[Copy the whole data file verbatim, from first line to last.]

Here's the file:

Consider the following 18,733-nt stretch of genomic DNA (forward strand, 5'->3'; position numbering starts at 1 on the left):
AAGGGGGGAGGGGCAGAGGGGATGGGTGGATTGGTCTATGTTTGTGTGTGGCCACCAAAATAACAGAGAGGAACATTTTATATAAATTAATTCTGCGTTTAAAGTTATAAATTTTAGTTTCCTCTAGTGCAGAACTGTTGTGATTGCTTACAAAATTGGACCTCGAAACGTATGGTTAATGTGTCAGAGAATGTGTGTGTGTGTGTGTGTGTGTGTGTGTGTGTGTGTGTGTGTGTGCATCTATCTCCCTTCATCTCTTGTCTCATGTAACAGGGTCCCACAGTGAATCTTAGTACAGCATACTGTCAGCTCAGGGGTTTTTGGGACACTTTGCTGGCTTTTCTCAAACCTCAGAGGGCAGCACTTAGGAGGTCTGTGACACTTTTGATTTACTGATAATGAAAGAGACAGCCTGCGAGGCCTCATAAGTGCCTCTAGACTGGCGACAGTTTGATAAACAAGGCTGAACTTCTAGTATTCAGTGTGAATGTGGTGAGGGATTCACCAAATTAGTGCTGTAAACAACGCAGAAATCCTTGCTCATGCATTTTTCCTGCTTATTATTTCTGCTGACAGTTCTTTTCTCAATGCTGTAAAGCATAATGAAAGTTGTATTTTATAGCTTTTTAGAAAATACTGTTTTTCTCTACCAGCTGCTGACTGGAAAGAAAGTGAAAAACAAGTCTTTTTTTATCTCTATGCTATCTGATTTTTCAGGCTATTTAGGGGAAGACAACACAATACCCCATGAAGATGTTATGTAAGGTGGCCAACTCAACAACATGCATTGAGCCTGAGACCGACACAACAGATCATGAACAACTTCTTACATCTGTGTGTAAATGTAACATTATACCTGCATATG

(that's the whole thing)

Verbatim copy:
Consider the following 18,733-nt stretch of genomic DNA (forward strand, 5'->3'; position numbering starts at 1 on the left):
AAGGGGGGAGGGGCAGAGGGGATGGGTGGATTGGTCTATGTTTGTGTGTGGCCACCAAAATAACAGAGAGGAACATTTTATATAAATTAATTCTGCGTTTAAAGTTATAAATTTTAGTTTCCTCTAGTGCAGAACTGTTGTGATTGCTTACAAAATTGGACCTCGAAACGTATGGTTAATGTGTCAGAGAATGTGTGTGTGTGTGTGTGTGTGTGTGTGTGTGTGTGTGTGTGTGTGCATCTATCTCCCTTCATCTCTTGTCTCATGTAACAGGGTCCCACAGTGAATCTTAGTACAGCATACTGTCAGCTCAGGGGTTTTTGGGACACTTTGCTGGCTTTTCTCAAACCTCAGAGGGCAGCACTTAGGAGGTCTGTGACACTTTTGATTTACTGATAATGAAAGAGACAGCCTGCGAGGCCTCATAAGTGCCTCTAGACTGGCGACAGTTTGATAAACAAGGCTGAACTTCTAGTATTCAGTGTGAATGTGGTGAGGGATTCACCAAATTAGTGCTGTAAACAACGCAGAAATCCTTGCTCATGCATTTTTCCTGCTTATTATTTCTGCTGACAGTTCTTTTCTCAATGCTGTAAAGCATAATGAAAGTTGTATTTTATAGCTTTTTAGAAAATACTGTTTTTCTCTACCAGCTGCTGACTGGAAAGAAAGTGAAAAACAAGTCTTTTTTTATCTCTATGCTATCTGATTTTTCAGGCTATTTAGGGGAAGACAACACAATACCCCATGAAGATGTTATGTAAGGTGGCCAACTCAACAACATGCATTGAGCCTGAGACCGACACAACAGATCATGAACAACTTCTTACATCTGTGTGTAAATGTAACATTATACCTGCATATG